Two Laps At Willow Springs
Click Here For A Larger Map
Willow Springs advertises itself as "the fastest track in the west" and nobody questions it! It has 9 turns in 2.5 miles and is mostly high speed corners. It can be a thrill, but sometimes the raw speed makes it harder to learn.
Here is a tour of Willow Springs- two laps from pit out to pit in - to acquaint you with the track.
There are about 96 photos showing two laps around the track. Each page has 4 photos and you can click on any photo for a larger view. Note the "NEXT: and "BACK/NEXT" links on each page to step through the tour.
The tour includes my notes just as I teach my students the line and visual reference points to focus on. There are some things to consider:
1. I'm more concerned that my students learn "the line" and carry good speed than set track records. Also, each car has different speed potential, so acceleration and braking are car specific. Therefore, my comments are not related to achieving maximum performance - I leave that to the more experienced drivers.
2. When you click on the small photos, you can see a larger image with the area I think you should be focusing on highlighted.
3.There are some areas that "the line" may differ according to the car. You may find that RWD, FWD and AWD cars have slightly different lines, especially through turn 5. RWD cars will probably be happier turning in later at turn 5 and with AWD cars is you may need to experiment a bit. This is shown on the line on the track map.
4. The line through turn 4 can also vary. I like to take it in three straight lines: go up the hill as straight as possible, rotate and cut across, then turn down to the entry of turn 5. Some drivers like to wiggle up the hill to have a less abrupt right at the top; again, it's worth experimenting. I will note the racer in me thinks about this as a defensive issue, as I have passed on this corner in an SCCA event, tucking in on the right of those who go wide to the left.
5. Be wary of the curbs at WSIR. They are narrow and often have dropoffs on the inside and at the ends. You can get into trouble if you try riding the curbs the way you can at some tracks.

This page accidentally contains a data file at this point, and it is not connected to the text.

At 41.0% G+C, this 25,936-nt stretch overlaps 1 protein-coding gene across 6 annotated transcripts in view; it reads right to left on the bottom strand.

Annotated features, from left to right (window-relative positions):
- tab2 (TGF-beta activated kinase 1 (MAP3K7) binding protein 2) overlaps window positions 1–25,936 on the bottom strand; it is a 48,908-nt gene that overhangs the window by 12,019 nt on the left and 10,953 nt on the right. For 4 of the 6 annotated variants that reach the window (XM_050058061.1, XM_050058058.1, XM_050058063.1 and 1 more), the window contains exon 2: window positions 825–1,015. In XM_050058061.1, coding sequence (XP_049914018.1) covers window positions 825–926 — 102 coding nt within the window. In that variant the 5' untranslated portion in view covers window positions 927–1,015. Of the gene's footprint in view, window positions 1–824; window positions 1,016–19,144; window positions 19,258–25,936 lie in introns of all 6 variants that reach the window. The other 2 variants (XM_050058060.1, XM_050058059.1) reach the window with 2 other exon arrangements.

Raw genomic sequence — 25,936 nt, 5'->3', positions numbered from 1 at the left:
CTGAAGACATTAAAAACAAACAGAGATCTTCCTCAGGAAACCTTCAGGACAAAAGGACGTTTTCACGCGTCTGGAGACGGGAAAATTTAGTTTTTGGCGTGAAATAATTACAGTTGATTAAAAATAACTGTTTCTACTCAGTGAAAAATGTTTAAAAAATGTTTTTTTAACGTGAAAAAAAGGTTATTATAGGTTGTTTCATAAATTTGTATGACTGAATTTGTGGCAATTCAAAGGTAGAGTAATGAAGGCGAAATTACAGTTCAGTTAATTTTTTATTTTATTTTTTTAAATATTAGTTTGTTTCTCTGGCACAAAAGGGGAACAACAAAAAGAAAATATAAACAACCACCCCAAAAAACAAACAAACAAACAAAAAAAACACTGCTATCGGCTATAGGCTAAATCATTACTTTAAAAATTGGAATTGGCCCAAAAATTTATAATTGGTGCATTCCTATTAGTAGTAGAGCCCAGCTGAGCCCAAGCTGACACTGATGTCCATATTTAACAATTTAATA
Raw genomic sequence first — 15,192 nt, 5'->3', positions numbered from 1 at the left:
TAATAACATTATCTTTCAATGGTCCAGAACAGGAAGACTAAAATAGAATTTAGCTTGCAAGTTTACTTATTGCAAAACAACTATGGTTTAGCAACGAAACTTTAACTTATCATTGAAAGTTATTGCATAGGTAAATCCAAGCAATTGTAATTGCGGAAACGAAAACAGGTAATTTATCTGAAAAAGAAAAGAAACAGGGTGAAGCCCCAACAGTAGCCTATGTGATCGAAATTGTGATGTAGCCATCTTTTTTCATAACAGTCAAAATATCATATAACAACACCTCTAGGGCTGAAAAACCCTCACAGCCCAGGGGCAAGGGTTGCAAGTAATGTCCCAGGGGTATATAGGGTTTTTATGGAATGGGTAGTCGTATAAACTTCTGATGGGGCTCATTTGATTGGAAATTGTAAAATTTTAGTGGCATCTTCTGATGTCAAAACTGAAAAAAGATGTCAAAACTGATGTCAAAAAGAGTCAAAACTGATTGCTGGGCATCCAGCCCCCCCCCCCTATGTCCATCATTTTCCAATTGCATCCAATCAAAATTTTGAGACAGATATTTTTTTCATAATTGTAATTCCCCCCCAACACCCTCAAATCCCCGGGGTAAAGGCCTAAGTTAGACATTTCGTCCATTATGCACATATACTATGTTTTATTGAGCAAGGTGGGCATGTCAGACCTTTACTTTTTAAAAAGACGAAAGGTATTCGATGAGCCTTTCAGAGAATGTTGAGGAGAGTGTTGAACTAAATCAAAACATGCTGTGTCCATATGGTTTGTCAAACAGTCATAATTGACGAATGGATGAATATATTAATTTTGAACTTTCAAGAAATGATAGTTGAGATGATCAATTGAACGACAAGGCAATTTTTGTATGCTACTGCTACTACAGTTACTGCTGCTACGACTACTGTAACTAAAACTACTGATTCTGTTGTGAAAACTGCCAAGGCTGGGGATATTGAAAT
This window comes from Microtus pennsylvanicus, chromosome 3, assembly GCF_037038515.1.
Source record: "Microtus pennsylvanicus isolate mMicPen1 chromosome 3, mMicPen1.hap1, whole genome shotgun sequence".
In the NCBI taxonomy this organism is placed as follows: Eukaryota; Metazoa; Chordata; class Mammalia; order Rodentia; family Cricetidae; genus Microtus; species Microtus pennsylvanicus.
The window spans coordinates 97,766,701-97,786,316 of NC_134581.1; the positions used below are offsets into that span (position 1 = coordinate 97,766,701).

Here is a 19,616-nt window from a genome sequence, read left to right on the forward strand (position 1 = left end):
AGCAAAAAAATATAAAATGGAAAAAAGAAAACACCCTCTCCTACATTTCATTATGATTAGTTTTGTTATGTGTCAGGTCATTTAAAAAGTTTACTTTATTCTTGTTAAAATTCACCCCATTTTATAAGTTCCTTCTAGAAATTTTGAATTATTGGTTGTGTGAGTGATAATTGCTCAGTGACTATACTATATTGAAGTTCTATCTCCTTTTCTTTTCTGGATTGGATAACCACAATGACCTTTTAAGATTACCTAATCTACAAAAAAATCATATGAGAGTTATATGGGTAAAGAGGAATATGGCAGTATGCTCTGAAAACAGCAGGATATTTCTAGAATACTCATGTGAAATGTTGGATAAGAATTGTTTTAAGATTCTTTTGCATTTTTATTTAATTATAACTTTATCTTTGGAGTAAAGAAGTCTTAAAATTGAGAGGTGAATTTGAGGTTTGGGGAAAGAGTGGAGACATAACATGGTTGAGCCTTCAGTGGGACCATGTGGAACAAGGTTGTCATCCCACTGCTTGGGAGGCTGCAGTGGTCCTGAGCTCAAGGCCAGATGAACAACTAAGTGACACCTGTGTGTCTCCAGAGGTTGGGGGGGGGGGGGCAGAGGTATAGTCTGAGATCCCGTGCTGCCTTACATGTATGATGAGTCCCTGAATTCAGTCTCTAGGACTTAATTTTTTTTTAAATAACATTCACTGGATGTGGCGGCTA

6. Try to ignore the skid marks. I've never seen so many going in such strange directions as at WSIR!
7. Like all tracks, schools usually have cones out marking turn-in points, apexes, exit points, passing zones, etc. It is not advisable to use these cones as reference markers after you learn the course, as they have a tendency to move - like when cars hit them - and may be placed at a different location the next time by someone with a different opinion. Search the track for permanent markers like the curbs, painted lines or permanent features of the track.
I suggest you reread these comments after you see all the photos.
Disclaimer: This "tour" of Willow Springs International Raceway was created by myself alone and is intended strictly for informational purposes, allowing drivers to familiarize themselves with the course. It is not sanctioned by the course itself or any group running events there. The comments I make are my personal opinion and should not be construed as being instructions for driving the course, as any driver must make their own judgements of how to drive on any racetrack. I specifically disclaim any responsibility for anyone using this material as a guide to the track and how to drive there. That means, in simple terms, if you go there and do something dumb, you are on your own - don't try to sue me!
June 1, 2004
Get Started With The Tour
Another track tour - California Speedway at http://www.jimhayes.com/Tracks/CASPDWY/
(c) 2004 Jim Hayes. Permission to reproduce this material by printing or copying to another web page will be granted as long as proper attribution is provided. Contact me at jeh-at-jimhayes.com for permission.
Who the heck is Jim Hayes anyway?